This union aggression will not stand, man.

Never say Ohio’s legislature can’t act quickly in a crisis.

College athletes in Ohio would not be considered employees under state law, under changes to the state’s budget review made by a legislative committee on Monday.

… The Republican-backed amendment, one of dozens made Monday to the state’s mid-biennium review, “clarifies that college athletes are not considered employees under state law,” according to a House GOP synopsis.

Ah, yes, the party of free markets once again steps forward to preserve cheap labor.  And with alacrity!  The Northwestern kids won’t even vote until next month.

“I think this is a statement of what we all thought was obvious, and that is athletes are not employees of their university,” said House Appropriations Committee Chairman Ron Amstutz, a Wooster Republican.

Hey, Ron, get back to us on that in a few years if Corch starts complaining that his hands are tied in recruiting by what you thought was obvious.  I bet the waters get a little murkier for you then.

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18 Comments

Filed under Look For The Union Label, Political Wankery

18 responses to “This union aggression will not stand, man.

  1. mwo

    Who knew Ohio even had a Republican Party?

  2. “This is America, where anyone can start from the bottom and, through their own hard work, achieve prosperity and success!”

    “OK, but I’m working 80 hours a week and still not making enough to take care of my — ”

    “What’s with the class warfare, you commie?”

  3. Skeeter

    This is nothing that a group of lawyers can’t solve.

  4. Scorpio Jones, III

    First, based on his track record, the idea Dickhead will be around Columbus in two or three years is sketchy at best.

    Second, compared to the performance of the legislature in my state, at least the Ohio legislature is interested in something besides the right to carry a gun in church.

    The mainstream media, even the politicians have finally begun to react to the changes in major college sports that have been circulating the blogosphere for years.

    Never has rampant greed been so obvious as last night. Commercials between free throws??? Constant, and I mean constant, commercial breaks really impact the flow of a basketball game…who cares? Make that money folks, that’s obviously what really matters to The Emmert.

    Is there, somewhere, an accounting of what the The Emmert actually does with the near-billion dollar take from the tournament?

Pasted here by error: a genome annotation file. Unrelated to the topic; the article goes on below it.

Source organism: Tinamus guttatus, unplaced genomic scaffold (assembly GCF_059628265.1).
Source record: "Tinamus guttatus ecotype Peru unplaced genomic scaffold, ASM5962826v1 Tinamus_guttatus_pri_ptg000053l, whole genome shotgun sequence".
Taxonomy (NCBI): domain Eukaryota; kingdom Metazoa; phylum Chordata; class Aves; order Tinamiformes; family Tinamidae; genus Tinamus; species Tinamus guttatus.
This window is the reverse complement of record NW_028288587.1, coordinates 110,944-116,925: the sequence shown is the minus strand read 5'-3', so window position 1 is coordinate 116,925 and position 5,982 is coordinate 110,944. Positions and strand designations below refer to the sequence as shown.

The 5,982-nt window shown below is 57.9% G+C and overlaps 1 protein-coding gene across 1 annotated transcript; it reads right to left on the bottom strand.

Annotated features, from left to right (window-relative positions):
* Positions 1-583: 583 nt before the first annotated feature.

5. Mayor of Dawgtown

    I have felt for years that the state legislatures should just be disbanded. They do nothing but create mischief and it has gotten worse as more and more lunatics are getting elected. All the governmental functions that mean anything have been usurped by the Feds long ago and all the day-to-day regulatory stuff (speed limits, etc.) can just be handled at the local level. Anybody who disagrees, I suggest you go down to the state capital of your state and just watch for one day. I have to go to the Georgia General Assembly from time to time and I always feel like I need a shower by the time I leave. That old saying is true: “No man’s life, liberty or wife are safe when the Georgia General Assembly is in session.”

  6. paul

    What is it with the state legislatures in the northeast? During the Penn State scandal we learned their legislature had exempted the college from open records laws. A state college funded by taxpayer money in a state that already had some of the most restrictive open records laws in the nation.

  7. Slaw Dawg

    I try always to refrain from making political remarks on sports blog sites, but I keep telling my Republican friends (who probably outnumber my Demo friends) that when in power, GOPers are usually just as fond of big, intrusive government as the other party. It’s just that they want it to intrude into different things, such as the personal lives of ordinary citizens. I’m no Tea Partier, but at least some of them seem to be trying to change that.

  8. Ellis

    Cheap labor? Surely you jest. These kids are given scholarships worth tens to hundreds of thousands of dollars in exchange for playing games. Hardly what I would call cheap.

    • You make it sound as if schools actually cut checks for that.

      • Ellis

        They do cut checks to teachers, administrators, and staff that provide the service to the student. There is a substantial cost to the university not counting the opportunity costs as well. Payment does not always have to be in the form of cash. Trading a service for another sevice is no different than any other bartering system, ie. you play football we give you a free college education. Sounds like a win-win deal to me which is why it has worked so well for so long.

        • They do cut checks to teachers, administrators, and staff that provide the service to the student.

          For the most part, they’re cutting those checks anyway.

          So now you’re going from schools spending tens of thousands of dollars on expensive scholarships to barter.

          As for your “worked so well” observation, I’m sure the schools and NCAA wholeheartedly agree with you.

  9. Ellis

    This is like arguing economics with a lawyer! We probably are not going to agree but that is ok, its really not a big deal. I really enjoy the blog though, keep up the good work, I can’t wait for the season to begin.